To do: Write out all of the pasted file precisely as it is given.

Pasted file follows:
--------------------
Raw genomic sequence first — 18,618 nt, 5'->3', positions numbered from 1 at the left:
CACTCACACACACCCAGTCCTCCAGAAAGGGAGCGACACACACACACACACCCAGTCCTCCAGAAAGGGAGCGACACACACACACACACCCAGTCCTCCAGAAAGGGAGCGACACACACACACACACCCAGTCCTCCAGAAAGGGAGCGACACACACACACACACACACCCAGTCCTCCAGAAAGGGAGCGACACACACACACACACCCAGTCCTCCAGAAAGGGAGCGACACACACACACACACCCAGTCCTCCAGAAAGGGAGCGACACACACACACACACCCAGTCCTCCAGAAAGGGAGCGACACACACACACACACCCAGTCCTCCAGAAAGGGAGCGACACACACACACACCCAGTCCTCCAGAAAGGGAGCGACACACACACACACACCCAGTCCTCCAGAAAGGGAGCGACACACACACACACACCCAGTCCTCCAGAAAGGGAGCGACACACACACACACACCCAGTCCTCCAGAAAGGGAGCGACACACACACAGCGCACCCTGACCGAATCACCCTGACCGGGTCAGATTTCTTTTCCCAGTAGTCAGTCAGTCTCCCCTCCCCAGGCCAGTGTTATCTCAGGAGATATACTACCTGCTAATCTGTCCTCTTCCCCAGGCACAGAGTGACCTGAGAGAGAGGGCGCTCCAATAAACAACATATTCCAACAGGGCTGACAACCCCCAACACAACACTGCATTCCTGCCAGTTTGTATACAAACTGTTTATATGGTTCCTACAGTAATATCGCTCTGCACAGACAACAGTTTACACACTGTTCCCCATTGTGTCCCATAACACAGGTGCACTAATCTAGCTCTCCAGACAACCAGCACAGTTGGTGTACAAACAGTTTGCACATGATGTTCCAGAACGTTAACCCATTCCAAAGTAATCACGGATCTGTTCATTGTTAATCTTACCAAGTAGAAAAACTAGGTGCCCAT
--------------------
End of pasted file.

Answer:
Raw genomic sequence first — 18,618 nt, 5'->3', positions numbered from 1 at the left:
CACTCACACACACCCAGTCCTCCAGAAAGGGAGCGACACACACACACACACCCAGTCCTCCAGAAAGGGAGCGACACACACACACACACCCAGTCCTCCAGAAAGGGAGCGACACACACACACACACCCAGTCCTCCAGAAAGGGAGCGACACACACACACACACACACCCAGTCCTCCAGAAAGGGAGCGACACACACACACACACCCAGTCCTCCAGAAAGGGAGCGACACACACACACACACCCAGTCCTCCAGAAAGGGAGCGACACACACACACACACCCAGTCCTCCAGAAAGGGAGCGACACACACACACACACCCAGTCCTCCAGAAAGGGAGCGACACACACACACACCCAGTCCTCCAGAAAGGGAGCGACACACACACACACACCCAGTCCTCCAGAAAGGGAGCGACACACACACACACACCCAGTCCTCCAGAAAGGGAGCGACACACACACACACACCCAGTCCTCCAGAAAGGGAGCGACACACACACAGCGCACCCTGACCGAATCACCCTGACCGGGTCAGATTTCTTTTCCCAGTAGTCAGTCAGTCTCCCCTCCCCAGGCCAGTGTTATCTCAGGAGATATACTACCTGCTAATCTGTCCTCTTCCCCAGGCACAGAGTGACCTGAGAGAGAGGGCGCTCCAATAAACAACATATTCCAACAGGGCTGACAACCCCCAACACAACACTGCATTCCTGCCAGTTTGTATACAAACTGTTTATATGGTTCCTACAGTAATATCGCTCTGCACAGACAACAGTTTACACACTGTTCCCCATTGTGTCCCATAACACAGGTGCACTAATCTAGCTCTCCAGACAACCAGCACAGTTGGTGTACAAACAGTTTGCACATGATGTTCCAGAACGTTAACCCATTCCAAAGTAATCACGGATCTGTTCATTGTTAATCTTACCAAGTAGAAAAACTAGGTGCCCAT